Rebrand VS brand refresh

April 11, 2018 1:59 pm

In the Summer 2018 Bulletin we broke down branding concepts, and what makes your brand noteworthy. You might now be considering whether your brand is working as hard as you are, which brings us to the idea of a Rebrand or brand refresh.

Have you ever looked at your work boots and thought about whether it was time to buy new ones, fix them or just deal with them for a little longer? Well your brand should be considered in the same way.  We recently had a Angus producer discuss his need for a new brand but not wanting to give up the familiarity and recognition that his stud already had, which is where we suggested a brand refresh.

A brand refresh is essentially a renovation, you keep the bones – be it your name, colours or logo – but you re-imagine the look and feel of it. One way is to update but keep a visual connection. In this case you could rework your logo instead of remake from scratch, like updating your logotype to a more modern font or simplifying a complex logomark to fit in with a more modern audience. You can then base your new or updated design elements from that.

A rebrand is an opportunity to start from scratch and build your image again. This could be because for many reasons, for example, your business has outgrown its identity or there has been a fundamental change in your business. It involves redesigning the brand name, logo and visual elements, and anything that flows on from this.

Basically, if you are changing the name or logo significantly it is a rebrand, but if you are changing anything else it is a brand refresh.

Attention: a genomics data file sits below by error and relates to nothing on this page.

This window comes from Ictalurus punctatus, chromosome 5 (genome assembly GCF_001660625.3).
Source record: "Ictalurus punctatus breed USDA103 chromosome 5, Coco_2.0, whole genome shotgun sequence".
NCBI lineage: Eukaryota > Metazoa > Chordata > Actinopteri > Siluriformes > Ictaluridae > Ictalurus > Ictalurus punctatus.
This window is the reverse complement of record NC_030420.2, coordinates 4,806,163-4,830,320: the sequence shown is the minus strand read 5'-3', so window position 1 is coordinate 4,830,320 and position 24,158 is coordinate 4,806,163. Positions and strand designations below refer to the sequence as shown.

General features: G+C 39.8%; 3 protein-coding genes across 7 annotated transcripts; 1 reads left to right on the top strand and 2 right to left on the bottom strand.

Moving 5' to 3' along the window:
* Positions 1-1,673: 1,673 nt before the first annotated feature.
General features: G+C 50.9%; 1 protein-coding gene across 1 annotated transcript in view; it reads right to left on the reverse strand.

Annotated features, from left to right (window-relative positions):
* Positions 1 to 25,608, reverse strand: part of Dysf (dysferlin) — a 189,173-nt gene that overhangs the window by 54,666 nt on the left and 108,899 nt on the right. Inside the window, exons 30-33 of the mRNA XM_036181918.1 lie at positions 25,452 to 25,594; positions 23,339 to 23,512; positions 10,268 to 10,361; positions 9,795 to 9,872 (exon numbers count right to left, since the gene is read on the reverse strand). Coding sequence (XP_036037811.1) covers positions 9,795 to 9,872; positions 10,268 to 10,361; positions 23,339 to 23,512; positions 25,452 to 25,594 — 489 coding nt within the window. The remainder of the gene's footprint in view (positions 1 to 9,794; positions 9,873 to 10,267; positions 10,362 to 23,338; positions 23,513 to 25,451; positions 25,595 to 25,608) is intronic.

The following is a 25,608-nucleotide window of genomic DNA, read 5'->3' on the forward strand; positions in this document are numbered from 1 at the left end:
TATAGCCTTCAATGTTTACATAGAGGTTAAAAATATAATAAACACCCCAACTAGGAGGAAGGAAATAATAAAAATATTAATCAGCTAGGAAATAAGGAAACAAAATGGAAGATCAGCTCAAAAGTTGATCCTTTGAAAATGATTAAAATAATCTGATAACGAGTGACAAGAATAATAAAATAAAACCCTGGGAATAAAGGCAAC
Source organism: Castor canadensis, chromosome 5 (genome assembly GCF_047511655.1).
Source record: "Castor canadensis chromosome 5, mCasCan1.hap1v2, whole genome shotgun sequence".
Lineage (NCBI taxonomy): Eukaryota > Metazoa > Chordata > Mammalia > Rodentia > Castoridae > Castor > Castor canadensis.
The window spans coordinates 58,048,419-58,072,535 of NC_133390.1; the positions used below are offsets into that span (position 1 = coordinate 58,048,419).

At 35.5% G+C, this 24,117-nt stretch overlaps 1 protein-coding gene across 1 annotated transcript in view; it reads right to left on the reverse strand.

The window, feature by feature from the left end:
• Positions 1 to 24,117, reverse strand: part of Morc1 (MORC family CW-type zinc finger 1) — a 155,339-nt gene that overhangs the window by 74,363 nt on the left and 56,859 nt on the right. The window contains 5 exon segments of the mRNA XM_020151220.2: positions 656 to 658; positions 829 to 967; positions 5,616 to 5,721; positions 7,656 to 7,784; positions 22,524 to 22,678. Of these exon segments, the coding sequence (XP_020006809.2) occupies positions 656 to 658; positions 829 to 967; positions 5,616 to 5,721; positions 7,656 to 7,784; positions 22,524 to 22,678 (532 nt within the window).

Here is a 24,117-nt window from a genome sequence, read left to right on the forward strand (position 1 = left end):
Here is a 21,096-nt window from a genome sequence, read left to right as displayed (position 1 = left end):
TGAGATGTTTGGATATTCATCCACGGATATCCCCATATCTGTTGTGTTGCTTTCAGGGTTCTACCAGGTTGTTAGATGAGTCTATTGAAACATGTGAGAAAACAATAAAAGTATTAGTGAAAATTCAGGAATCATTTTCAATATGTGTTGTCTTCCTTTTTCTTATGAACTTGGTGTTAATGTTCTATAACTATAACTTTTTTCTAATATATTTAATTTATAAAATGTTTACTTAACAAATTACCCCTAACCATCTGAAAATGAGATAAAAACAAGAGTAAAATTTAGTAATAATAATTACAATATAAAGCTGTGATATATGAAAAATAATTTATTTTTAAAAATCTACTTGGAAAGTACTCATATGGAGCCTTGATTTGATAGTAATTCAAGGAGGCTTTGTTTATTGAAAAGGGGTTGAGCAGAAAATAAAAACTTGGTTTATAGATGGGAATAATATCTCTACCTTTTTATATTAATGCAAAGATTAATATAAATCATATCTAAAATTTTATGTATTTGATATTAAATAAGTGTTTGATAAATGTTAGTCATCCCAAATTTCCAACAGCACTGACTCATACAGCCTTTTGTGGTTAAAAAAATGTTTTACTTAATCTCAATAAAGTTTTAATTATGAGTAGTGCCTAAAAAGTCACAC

When considering either a rebrand or brand refresh it is important to consider the impacts of both and do your research into what will suit you the best. This is the representation of you, so you want to be displaying your best self.

 


Different types of logos

There are many different types of logos, but here is a basic breakdown of the 3 main types:

Logotype – These are stylised logos that spell out a company name. More often than not a larger organisation that utilises a logo like this will have a font created for use in their branding based off their logotype. Examples include Facebook, Google and Nestle.

Logomark – Simple but dynamic, these are designed to be instantly recognisable. When utilising this type of logo, many business have alternative versions that incorporate the company name. Examples include Apple, Target and Nike.

Combination mark – Incorporating both a symbol or icon and the company name, these  logos – if well designed – can be separated for different applications or used as a whole. This is an ideal choice for new businesses. Examples include Microsoft, Reebok and Hallmark.

When designing or reworking a logo, bear in mind that your logo is not your brand, but design element that is a part of your overall brand.

 

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